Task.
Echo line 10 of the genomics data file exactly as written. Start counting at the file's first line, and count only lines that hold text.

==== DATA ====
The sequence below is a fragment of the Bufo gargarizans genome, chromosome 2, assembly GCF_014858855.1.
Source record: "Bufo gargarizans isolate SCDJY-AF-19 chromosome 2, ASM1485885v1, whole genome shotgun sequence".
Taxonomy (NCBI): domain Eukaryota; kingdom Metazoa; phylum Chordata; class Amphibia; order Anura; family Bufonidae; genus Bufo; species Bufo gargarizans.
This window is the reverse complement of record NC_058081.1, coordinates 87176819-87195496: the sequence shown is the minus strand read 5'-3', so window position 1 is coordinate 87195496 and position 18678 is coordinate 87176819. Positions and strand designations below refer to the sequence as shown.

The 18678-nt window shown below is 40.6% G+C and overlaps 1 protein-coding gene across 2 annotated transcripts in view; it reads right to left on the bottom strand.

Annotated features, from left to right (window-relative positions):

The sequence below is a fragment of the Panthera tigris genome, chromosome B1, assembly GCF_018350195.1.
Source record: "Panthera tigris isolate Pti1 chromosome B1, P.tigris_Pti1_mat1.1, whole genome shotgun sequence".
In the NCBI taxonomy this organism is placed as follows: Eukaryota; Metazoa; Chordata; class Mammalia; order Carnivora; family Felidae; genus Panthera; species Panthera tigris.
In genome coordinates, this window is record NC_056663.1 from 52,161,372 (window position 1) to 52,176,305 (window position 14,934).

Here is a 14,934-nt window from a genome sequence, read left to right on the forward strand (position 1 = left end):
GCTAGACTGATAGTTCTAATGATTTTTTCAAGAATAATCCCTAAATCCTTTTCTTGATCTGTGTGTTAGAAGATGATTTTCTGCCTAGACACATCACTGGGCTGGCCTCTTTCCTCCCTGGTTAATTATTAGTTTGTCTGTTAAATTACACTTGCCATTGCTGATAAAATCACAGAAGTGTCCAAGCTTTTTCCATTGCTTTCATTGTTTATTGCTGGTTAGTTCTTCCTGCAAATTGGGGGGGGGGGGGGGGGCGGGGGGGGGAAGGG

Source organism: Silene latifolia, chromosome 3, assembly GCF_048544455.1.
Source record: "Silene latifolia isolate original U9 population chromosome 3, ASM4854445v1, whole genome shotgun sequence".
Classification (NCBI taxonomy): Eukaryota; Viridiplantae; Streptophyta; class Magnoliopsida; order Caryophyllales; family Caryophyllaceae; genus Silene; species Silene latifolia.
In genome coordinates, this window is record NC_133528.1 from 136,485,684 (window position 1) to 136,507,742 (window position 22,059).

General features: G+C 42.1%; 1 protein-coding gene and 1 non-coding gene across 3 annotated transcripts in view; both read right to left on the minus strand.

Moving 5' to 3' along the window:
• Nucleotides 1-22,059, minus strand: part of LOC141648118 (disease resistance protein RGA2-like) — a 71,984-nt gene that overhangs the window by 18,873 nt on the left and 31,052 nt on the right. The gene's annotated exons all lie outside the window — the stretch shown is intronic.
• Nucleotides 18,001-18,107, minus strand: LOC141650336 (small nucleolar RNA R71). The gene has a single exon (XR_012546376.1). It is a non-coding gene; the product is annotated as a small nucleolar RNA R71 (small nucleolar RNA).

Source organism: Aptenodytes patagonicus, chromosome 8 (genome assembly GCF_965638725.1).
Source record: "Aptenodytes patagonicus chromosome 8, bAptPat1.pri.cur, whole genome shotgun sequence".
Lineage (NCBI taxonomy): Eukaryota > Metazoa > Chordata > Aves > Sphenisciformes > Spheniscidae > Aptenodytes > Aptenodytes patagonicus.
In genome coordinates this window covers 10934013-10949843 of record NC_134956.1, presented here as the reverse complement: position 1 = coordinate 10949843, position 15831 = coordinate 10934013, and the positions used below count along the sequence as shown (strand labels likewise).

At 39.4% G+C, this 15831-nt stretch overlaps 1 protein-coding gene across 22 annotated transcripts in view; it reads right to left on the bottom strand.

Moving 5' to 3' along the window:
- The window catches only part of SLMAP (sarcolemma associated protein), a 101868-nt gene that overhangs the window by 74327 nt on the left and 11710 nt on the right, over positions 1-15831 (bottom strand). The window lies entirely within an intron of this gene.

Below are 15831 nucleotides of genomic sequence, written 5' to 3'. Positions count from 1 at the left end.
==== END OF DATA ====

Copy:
In genome coordinates, this window is record NC_056663.1 from 52,161,372 (window position 1) to 52,176,305 (window position 14,934).